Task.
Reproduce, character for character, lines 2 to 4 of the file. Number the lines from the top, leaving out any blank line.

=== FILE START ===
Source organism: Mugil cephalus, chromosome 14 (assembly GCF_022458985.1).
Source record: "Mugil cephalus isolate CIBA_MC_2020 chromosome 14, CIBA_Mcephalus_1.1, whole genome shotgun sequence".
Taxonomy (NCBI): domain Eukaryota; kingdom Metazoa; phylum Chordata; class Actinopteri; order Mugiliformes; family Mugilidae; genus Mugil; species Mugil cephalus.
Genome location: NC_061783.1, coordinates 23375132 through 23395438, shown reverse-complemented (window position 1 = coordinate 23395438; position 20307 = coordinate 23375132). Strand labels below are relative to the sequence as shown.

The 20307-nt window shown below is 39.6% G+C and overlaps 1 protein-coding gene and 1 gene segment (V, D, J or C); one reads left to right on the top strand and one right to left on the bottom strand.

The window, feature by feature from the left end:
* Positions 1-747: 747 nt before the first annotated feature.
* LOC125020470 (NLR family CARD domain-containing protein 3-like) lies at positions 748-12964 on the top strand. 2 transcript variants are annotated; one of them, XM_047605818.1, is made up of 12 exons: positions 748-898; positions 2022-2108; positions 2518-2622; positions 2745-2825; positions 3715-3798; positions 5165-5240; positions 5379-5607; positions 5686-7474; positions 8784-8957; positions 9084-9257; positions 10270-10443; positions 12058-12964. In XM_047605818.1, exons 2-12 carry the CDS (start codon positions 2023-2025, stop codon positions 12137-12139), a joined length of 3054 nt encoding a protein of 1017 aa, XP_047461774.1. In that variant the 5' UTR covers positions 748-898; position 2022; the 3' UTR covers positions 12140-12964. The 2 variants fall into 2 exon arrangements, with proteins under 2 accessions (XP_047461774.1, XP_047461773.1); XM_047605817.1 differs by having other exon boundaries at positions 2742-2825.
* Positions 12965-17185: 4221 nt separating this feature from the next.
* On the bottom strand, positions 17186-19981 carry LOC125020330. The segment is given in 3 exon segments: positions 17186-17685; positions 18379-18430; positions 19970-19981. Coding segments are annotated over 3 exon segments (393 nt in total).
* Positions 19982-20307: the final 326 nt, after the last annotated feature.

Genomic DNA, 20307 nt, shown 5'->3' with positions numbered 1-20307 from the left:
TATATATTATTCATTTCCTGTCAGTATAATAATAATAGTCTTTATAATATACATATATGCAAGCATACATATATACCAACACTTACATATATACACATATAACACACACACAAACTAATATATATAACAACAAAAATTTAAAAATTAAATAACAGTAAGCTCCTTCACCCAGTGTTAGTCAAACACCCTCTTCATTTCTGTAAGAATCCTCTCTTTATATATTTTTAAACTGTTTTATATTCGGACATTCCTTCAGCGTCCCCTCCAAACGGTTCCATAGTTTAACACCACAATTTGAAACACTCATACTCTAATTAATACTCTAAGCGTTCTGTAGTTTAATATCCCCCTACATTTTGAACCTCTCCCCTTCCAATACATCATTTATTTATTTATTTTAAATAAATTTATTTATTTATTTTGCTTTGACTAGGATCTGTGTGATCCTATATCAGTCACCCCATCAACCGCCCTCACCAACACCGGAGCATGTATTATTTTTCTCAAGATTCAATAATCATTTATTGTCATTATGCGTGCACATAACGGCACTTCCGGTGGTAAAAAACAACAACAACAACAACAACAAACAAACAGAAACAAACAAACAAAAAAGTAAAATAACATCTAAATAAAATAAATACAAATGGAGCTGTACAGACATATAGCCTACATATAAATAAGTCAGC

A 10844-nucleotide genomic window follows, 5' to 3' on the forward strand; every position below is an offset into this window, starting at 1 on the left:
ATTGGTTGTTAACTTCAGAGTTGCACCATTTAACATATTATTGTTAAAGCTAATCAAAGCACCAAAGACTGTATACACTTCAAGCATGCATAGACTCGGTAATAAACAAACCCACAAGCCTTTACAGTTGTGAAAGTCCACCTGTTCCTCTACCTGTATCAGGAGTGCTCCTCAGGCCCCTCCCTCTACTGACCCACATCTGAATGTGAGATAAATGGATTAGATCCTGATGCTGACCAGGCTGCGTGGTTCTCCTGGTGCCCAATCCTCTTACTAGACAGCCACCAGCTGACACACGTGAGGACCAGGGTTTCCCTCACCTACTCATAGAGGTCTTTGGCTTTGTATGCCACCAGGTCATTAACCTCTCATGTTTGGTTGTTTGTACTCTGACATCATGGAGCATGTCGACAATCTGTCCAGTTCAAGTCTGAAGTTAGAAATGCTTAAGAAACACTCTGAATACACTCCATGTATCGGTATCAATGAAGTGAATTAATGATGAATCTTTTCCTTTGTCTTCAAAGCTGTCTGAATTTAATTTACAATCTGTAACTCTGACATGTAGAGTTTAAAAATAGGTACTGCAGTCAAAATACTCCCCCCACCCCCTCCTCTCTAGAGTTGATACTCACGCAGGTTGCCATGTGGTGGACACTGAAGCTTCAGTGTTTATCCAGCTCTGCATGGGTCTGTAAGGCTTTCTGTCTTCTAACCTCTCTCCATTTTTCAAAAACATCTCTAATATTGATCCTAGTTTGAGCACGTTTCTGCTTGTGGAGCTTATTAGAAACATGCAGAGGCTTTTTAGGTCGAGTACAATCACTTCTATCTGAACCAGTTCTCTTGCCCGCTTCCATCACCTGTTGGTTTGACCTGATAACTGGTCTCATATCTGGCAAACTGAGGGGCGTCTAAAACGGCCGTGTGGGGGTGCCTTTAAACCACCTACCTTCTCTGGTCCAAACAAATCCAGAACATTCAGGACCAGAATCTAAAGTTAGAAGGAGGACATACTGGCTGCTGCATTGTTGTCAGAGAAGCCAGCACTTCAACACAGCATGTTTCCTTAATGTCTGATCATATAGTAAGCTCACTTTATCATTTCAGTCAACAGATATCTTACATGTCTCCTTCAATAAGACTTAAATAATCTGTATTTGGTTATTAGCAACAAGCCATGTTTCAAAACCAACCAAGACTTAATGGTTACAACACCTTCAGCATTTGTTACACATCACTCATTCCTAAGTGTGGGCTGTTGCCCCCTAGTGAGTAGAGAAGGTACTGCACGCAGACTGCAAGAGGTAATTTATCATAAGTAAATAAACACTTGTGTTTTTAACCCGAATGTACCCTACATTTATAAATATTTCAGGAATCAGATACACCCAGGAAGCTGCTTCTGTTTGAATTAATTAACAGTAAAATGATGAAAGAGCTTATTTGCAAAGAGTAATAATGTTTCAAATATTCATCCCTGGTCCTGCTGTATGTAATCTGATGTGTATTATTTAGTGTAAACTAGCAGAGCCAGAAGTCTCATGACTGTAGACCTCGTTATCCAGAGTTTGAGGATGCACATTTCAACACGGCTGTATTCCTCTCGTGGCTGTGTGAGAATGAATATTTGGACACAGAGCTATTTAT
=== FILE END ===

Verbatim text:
Source record: "Mugil cephalus isolate CIBA_MC_2020 chromosome 14, CIBA_Mcephalus_1.1, whole genome shotgun sequence".
Taxonomy (NCBI): domain Eukaryota; kingdom Metazoa; phylum Chordata; class Actinopteri; order Mugiliformes; family Mugilidae; genus Mugil; species Mugil cephalus.
Genome location: NC_061783.1, coordinates 23375132 through 23395438, shown reverse-complemented (window position 1 = coordinate 23395438; position 20307 = coordinate 23375132). Strand labels below are relative to the sequence as shown.